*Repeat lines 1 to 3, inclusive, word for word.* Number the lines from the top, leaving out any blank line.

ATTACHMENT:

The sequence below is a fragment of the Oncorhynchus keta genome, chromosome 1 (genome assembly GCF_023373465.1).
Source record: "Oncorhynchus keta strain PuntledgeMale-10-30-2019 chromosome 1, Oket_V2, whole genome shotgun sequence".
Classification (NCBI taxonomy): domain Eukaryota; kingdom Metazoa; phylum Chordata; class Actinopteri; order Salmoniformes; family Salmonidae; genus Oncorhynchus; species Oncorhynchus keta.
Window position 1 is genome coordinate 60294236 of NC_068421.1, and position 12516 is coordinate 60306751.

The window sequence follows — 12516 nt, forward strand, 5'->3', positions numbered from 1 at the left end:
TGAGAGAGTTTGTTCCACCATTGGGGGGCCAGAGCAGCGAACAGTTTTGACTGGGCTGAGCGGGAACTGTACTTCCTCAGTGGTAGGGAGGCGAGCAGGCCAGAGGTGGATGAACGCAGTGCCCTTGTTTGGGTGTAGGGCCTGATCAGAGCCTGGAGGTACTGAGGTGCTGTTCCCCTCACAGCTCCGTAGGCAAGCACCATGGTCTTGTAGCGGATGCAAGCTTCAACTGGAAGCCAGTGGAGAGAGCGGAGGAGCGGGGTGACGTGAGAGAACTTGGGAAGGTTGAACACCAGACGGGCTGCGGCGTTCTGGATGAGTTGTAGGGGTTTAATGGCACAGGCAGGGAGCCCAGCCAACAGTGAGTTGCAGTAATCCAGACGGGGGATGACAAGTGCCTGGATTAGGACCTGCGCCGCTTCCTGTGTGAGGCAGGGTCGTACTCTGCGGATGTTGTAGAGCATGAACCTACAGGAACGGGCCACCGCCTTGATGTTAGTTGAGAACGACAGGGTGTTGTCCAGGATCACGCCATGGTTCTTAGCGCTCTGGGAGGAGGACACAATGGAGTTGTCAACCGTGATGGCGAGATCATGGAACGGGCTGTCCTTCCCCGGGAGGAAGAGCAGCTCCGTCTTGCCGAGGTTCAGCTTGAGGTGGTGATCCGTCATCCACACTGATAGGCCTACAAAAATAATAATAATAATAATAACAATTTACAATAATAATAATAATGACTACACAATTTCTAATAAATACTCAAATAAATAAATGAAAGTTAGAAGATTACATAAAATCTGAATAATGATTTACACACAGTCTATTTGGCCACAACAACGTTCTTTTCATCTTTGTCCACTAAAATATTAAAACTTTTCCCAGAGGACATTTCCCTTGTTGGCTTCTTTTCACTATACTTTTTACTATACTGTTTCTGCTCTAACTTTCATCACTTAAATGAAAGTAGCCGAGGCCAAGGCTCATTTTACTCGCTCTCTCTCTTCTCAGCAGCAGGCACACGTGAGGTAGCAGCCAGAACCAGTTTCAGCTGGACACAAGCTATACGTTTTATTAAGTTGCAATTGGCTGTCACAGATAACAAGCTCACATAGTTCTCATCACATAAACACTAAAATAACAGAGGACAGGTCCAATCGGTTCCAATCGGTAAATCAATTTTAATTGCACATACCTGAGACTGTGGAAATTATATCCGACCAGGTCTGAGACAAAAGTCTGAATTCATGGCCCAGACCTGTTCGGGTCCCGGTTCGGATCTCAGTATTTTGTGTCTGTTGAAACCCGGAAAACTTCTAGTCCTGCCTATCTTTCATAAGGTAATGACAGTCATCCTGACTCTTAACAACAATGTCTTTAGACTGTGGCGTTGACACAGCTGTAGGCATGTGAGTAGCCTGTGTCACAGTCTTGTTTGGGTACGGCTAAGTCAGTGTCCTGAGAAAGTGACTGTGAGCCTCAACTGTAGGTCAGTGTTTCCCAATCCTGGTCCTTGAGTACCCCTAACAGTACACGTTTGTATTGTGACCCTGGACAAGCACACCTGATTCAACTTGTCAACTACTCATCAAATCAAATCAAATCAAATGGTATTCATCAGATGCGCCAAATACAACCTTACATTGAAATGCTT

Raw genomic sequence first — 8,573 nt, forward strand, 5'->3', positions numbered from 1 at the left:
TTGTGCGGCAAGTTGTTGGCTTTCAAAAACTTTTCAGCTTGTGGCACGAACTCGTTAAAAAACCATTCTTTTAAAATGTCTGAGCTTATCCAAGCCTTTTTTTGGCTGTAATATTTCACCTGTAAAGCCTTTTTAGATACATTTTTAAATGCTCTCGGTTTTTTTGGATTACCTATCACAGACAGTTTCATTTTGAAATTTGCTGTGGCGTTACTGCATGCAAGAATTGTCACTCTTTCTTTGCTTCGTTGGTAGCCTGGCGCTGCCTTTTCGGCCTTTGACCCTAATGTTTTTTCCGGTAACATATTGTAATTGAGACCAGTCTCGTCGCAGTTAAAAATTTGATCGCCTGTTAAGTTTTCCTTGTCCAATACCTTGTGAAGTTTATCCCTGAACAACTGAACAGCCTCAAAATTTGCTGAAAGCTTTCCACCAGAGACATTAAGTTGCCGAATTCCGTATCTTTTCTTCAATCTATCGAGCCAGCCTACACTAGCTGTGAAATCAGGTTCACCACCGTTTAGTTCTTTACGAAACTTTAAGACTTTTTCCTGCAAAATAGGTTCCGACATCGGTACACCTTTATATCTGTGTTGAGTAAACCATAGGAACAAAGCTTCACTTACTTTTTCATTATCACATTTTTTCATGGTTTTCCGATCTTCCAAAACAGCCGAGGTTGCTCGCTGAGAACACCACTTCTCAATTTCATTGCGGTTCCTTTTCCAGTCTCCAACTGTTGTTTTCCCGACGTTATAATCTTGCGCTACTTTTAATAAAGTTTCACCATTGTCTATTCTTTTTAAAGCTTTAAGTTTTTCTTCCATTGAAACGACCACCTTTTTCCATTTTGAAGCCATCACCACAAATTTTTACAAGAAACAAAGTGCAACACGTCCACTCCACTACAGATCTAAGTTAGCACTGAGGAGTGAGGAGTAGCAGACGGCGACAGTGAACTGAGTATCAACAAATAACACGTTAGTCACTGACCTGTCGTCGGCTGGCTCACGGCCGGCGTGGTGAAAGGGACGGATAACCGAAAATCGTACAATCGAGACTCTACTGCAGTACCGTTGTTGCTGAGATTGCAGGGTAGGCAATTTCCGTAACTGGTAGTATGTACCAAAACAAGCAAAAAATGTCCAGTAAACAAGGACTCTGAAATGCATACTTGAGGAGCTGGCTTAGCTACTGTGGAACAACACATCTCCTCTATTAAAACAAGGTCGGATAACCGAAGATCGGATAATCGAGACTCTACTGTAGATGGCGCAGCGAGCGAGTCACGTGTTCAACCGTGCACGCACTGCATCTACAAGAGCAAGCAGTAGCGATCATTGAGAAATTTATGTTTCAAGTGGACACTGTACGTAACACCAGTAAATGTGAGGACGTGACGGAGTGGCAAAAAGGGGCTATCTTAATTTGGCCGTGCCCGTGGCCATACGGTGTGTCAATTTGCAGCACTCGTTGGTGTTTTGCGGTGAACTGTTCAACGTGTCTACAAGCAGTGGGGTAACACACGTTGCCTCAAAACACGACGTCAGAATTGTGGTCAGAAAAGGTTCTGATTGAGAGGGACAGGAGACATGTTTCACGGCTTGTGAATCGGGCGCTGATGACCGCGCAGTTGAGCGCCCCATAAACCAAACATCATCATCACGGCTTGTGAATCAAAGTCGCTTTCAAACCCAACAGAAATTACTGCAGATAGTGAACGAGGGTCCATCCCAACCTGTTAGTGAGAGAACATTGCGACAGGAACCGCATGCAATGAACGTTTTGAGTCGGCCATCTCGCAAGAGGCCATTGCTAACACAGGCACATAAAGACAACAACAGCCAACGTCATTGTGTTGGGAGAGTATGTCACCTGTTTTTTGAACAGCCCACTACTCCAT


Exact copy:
The sequence below is a fragment of the Oncorhynchus keta genome, chromosome 1 (genome assembly GCF_023373465.1).
Source record: "Oncorhynchus keta strain PuntledgeMale-10-30-2019 chromosome 1, Oket_V2, whole genome shotgun sequence".
Classification (NCBI taxonomy): domain Eukaryota; kingdom Metazoa; phylum Chordata; class Actinopteri; order Salmoniformes; family Salmonidae; genus Oncorhynchus; species Oncorhynchus keta.